Feed aggregator

U.S., Taliban Agree to Terms for Peace Deal, Troop Withdrawal

TruthDig.com News -

ISLAMABAD — The United States and the Taliban said Friday they have agreed to sign a peace deal next week aimed at ending 18 years of war in Afghanistan and bringing U.S. troops home, wrapping up America’s longest-running conflict and fulfilling one of President Donald Trump’s main campaign promises.

The planned Feb. 29 signing depends on the success of a week-long nationwide ‘reduction in violence’ agreement in which all sides have committed to end attacks. It is due to start at midnight Friday local time (1930 GMT, 2:30 p.m. EST), according to an Afghan official who spoke on condition of anonymity because he was not authorized to talk to the media.

Related Articles The War in Afghanistan Is a Fraud (and Now We Have Proof) by Lee Camp Taliban OKs Cease-Fire to Advance Afghanistan Peace Talks by KATHY GANNON and RAHIM FAIEZ / The Associated Press The Afghanistan Papers Are a Case Study in Colonial Propaganda by Joshua Cho / FAIR

The announcement follows months of negotiations between the two sides that have broken down before. Yet both parties have signaled a desire to halt the fighting that began with the U.S. invasion after the September 11, 2001, attacks by Osama bin Laden’s Afghanistan-based al-Qaida network.

Should the truce stand, the U.S.-Taliban deal would be followed within 10 days by the start of all-Afghan peace talks that could result in the formation of a new government in Kabul, a pledge from the Taliban not to allow terrorist groups to operate in the country, and the phased withdrawal of U.S. and other foreign troops over 18 months.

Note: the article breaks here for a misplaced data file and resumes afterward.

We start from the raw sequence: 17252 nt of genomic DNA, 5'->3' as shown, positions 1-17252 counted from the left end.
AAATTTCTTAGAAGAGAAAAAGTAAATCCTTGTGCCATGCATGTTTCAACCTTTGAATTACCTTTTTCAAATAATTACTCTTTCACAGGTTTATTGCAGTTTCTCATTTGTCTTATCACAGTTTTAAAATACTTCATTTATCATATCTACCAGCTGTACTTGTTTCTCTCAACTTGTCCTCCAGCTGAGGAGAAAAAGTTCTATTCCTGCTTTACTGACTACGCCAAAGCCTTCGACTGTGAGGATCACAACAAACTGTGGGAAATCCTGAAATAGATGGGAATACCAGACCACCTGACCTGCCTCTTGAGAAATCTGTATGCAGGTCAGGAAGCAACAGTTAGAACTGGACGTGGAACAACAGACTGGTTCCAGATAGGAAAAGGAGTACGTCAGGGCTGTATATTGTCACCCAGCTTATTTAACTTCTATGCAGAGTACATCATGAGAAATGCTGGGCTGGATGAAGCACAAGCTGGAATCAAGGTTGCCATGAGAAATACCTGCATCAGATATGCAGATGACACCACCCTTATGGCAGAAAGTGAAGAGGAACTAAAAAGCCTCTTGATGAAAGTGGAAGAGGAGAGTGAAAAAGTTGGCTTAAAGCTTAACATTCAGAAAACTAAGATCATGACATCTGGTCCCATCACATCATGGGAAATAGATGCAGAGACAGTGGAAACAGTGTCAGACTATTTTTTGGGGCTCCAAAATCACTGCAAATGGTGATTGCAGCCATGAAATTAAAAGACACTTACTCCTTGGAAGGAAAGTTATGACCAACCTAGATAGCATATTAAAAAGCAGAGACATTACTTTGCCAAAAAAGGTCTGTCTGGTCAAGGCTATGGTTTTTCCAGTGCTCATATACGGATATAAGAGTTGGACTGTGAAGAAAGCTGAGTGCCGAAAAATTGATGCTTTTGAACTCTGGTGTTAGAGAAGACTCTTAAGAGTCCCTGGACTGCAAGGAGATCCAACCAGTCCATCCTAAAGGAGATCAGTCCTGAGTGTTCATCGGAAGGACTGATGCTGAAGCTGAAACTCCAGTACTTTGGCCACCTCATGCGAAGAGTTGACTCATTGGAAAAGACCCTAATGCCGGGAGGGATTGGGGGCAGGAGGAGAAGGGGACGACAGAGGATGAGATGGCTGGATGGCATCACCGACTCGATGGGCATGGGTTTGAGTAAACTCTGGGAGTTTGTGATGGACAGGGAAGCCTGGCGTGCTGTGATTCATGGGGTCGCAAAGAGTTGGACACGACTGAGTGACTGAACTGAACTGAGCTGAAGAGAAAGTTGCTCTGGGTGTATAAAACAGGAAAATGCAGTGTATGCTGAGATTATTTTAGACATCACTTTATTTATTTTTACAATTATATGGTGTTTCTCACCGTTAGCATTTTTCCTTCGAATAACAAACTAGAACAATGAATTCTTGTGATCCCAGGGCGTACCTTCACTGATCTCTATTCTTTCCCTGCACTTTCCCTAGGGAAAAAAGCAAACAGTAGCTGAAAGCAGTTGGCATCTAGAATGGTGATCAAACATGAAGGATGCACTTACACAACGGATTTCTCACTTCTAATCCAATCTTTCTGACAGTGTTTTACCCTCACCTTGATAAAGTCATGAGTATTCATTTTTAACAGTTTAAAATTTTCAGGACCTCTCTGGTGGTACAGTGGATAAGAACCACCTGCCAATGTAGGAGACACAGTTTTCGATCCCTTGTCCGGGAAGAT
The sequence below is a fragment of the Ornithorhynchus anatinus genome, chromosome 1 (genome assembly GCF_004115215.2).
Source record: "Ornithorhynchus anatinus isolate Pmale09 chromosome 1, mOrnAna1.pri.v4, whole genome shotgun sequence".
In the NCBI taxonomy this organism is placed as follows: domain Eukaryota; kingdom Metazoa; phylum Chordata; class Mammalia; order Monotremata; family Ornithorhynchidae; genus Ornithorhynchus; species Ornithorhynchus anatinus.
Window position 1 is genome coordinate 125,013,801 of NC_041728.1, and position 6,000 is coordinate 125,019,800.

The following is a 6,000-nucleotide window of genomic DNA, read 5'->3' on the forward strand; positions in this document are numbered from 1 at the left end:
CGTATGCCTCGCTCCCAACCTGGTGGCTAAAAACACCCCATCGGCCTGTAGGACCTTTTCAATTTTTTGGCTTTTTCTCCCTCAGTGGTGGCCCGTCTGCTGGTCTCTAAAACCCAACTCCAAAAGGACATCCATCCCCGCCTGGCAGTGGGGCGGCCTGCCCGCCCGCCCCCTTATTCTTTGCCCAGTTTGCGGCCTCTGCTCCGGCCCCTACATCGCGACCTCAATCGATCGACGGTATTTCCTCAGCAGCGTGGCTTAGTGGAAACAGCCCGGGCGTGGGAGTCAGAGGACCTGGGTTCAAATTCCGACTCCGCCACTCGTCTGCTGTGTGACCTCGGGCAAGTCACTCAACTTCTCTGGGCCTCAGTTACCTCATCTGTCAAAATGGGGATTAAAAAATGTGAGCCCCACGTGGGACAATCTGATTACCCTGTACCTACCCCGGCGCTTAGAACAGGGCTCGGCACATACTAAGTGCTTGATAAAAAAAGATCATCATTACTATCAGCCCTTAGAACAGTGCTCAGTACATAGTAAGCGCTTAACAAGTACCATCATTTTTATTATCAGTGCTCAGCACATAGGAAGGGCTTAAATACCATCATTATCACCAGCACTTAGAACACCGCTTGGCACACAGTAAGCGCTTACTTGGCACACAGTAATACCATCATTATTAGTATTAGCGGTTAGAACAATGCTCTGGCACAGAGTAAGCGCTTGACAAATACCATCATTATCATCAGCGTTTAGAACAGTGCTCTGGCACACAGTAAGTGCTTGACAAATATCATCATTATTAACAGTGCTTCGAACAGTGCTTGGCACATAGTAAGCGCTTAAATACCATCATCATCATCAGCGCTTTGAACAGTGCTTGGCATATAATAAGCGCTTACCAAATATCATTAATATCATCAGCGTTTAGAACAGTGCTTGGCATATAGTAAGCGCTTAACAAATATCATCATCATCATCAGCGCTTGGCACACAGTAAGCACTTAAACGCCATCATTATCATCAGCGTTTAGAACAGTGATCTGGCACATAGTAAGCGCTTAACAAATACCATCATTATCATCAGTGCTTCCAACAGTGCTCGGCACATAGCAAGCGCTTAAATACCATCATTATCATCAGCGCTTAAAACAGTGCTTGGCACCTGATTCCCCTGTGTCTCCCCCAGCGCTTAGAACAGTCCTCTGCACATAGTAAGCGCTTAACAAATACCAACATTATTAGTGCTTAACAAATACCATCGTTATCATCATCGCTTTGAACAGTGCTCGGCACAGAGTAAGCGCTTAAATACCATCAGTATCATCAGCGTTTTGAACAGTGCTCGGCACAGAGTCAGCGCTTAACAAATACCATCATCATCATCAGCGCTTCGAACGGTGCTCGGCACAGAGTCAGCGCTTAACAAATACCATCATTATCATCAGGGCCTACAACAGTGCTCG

The plan is a gamble for Trump, who retweeted several news accounts of the agreement. If it’s successful, he will be able to claim to have taken a first step toward meeting his 2016 campaign pledge to bring American troops home. But if it fails, Trump could be painted by his Democratic adversaries in an election year as being naïve and willing to sacrifice the security of U.S. soldiers and American interests for the sake of political expediency.

For the Taliban, the successful completion of the truce and Afghanistan peace talks would give the group a shot at international legitimacy, which it lacked at the time it ran the country and gave bin Laden and his associates safe haven.

The truce, to be monitored by American forces, will likely be fragile and U.S. officials have noted the possibility that “spoilers” uninterested in peace talks could disrupt it. Determining who is responsible for potential attacks during the seven days will therefore be critical.

Both sides were cautiously optimistic in announcing the agreement that had been previewed a week ago by a senior U.S. official at an international security conference in Munich, Germany. The announcement had been expected shortly thereafter but was delayed in part because of Monday’s release of the results of Afghanistan’s disputed September 2019 elections that showed President Ashraf Ghani winning by an extremely narrow margin.